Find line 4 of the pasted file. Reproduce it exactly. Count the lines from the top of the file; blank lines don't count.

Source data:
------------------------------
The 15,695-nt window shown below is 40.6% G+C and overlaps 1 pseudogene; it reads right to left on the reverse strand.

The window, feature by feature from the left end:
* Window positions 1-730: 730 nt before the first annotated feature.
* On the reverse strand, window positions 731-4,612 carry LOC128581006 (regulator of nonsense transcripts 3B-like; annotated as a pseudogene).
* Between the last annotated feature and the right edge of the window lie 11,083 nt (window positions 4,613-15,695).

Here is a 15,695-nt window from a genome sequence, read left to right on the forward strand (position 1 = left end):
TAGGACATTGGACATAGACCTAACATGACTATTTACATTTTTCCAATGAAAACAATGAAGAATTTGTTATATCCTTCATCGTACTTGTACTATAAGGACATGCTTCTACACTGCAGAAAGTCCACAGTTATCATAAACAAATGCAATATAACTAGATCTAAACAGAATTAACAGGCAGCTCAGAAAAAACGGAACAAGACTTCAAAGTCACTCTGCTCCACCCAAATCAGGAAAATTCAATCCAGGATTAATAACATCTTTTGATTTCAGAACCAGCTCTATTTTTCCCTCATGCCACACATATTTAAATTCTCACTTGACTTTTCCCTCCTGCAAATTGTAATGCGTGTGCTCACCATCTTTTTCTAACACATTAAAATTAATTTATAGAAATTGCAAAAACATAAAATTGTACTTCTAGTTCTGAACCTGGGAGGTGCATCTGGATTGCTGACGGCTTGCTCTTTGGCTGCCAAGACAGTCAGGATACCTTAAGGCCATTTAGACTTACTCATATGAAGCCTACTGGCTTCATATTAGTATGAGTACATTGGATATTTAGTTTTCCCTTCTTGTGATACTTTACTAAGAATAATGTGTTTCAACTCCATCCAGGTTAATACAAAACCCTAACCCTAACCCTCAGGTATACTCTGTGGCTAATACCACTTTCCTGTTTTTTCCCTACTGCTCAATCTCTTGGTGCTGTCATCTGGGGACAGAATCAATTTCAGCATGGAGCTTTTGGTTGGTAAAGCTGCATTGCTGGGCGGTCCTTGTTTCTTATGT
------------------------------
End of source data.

* On the reverse strand, window positions 731-4,612 carry LOC128581006 (regulator of nonsense transcripts 3B-like; annotated as a pseudogene).